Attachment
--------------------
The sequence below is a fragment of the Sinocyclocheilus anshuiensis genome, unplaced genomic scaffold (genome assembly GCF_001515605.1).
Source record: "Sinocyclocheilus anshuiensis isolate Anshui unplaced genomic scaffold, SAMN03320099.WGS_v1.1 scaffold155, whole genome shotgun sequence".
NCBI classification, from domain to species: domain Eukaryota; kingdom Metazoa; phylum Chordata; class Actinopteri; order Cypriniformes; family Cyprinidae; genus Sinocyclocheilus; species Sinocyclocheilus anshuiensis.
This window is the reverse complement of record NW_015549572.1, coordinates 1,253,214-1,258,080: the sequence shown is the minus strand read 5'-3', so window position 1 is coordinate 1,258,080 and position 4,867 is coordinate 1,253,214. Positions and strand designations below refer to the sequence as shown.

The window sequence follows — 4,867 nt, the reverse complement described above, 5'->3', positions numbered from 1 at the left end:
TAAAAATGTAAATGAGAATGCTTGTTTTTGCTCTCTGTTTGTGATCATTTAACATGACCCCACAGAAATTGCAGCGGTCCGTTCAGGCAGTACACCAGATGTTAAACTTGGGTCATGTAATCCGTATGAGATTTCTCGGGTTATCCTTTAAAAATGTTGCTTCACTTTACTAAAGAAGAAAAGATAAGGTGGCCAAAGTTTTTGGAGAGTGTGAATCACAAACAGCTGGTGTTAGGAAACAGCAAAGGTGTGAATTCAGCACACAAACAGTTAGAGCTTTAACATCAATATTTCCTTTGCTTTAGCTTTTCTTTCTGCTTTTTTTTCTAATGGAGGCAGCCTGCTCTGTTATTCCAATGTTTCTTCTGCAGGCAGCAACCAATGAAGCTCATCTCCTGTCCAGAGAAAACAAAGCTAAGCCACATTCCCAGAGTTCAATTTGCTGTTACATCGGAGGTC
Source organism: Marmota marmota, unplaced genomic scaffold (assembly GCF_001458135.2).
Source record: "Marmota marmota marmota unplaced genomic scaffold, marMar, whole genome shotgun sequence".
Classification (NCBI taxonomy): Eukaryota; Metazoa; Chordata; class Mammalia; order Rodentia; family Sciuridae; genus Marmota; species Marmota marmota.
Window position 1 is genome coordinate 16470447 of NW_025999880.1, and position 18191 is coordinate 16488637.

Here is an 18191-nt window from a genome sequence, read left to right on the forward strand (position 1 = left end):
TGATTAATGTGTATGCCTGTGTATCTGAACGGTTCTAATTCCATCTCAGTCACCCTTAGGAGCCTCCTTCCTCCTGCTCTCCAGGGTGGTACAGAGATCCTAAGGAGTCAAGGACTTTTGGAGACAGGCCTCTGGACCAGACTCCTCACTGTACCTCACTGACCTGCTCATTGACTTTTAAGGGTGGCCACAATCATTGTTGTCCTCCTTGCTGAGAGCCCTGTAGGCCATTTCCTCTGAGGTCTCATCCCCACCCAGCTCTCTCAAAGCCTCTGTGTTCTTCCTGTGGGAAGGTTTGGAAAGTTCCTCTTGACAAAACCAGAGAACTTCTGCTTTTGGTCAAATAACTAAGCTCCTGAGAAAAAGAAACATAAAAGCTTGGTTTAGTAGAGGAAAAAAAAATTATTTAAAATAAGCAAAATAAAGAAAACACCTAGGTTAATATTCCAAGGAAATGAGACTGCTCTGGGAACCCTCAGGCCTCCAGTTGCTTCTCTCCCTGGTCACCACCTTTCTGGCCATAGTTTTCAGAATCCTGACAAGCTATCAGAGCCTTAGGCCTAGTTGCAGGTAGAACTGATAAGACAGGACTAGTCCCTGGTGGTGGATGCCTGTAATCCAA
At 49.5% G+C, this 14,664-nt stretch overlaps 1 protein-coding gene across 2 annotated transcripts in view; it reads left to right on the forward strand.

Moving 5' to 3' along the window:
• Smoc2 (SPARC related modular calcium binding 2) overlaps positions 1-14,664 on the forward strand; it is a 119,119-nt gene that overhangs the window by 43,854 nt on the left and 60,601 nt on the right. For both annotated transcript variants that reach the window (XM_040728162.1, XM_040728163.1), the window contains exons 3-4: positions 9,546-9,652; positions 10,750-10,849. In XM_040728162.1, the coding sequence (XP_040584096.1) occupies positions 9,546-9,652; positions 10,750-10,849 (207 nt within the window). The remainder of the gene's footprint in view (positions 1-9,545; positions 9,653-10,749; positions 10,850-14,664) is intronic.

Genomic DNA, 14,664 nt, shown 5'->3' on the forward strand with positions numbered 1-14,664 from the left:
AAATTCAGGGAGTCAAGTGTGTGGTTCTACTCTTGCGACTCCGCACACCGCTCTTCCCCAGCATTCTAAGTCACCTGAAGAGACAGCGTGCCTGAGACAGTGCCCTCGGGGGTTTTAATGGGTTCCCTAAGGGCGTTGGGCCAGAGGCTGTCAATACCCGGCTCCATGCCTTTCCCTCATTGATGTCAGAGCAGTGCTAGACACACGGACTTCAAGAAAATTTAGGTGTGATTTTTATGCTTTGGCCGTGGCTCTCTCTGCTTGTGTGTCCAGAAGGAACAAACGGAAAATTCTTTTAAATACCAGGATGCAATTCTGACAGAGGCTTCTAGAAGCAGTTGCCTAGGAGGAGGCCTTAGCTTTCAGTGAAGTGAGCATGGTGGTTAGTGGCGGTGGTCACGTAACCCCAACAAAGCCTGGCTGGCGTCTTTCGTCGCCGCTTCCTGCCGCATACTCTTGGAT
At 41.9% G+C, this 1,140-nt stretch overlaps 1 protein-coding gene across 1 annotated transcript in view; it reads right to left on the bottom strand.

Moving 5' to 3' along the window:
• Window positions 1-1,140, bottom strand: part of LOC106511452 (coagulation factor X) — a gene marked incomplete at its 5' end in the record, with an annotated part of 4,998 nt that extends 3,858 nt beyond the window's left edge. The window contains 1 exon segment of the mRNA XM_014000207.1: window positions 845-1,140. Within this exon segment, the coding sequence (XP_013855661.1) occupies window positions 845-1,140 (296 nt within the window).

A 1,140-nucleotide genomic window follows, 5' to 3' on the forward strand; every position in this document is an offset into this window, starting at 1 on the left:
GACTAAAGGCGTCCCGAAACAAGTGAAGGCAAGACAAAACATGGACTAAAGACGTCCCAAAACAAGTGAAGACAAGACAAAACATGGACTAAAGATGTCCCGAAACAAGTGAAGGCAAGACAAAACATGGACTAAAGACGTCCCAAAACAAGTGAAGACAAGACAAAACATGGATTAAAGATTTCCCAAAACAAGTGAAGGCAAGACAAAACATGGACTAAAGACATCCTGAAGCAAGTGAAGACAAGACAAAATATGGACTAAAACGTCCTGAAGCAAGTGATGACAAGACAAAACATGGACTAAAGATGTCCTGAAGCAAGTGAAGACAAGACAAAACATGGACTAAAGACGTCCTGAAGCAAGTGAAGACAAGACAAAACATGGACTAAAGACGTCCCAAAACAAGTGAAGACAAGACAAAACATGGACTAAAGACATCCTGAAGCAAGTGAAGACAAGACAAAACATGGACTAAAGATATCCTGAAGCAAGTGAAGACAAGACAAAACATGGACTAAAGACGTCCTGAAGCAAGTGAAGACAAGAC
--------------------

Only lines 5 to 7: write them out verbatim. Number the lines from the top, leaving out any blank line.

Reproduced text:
The window sequence follows — 4,867 nt, the reverse complement described above, 5'->3', positions numbered from 1 at the left end:
TAAAAATGTAAATGAGAATGCTTGTTTTTGCTCTCTGTTTGTGATCATTTAACATGACCCCACAGAAATTGCAGCGGTCCGTTCAGGCAGTACACCAGATGTTAAACTTGGGTCATGTAATCCGTATGAGATTTCTCGGGTTATCCTTTAAAAATGTTGCTTCACTTTACTAAAGAAGAAAAGATAAGGTGGCCAAAGTTTTTGGAGAGTGTGAATCACAAACAGCTGGTGTTAGGAAACAGCAAAGGTGTGAATTCAGCACACAAACAGTTAGAGCTTTAACATCAATATTTCCTTTGCTTTAGCTTTTCTTTCTGCTTTTTTTTCTAATGGAGGCAGCCTGCTCTGTTATTCCAATGTTTCTTCTGCAGGCAGCAACCAATGAAGCTCATCTCCTGTCCAGAGAAAACAAAGCTAAGCCACATTCCCAGAGTTCAATTTGCTGTTACATCGGAGGTC
Source organism: Marmota marmota, unplaced genomic scaffold (assembly GCF_001458135.2).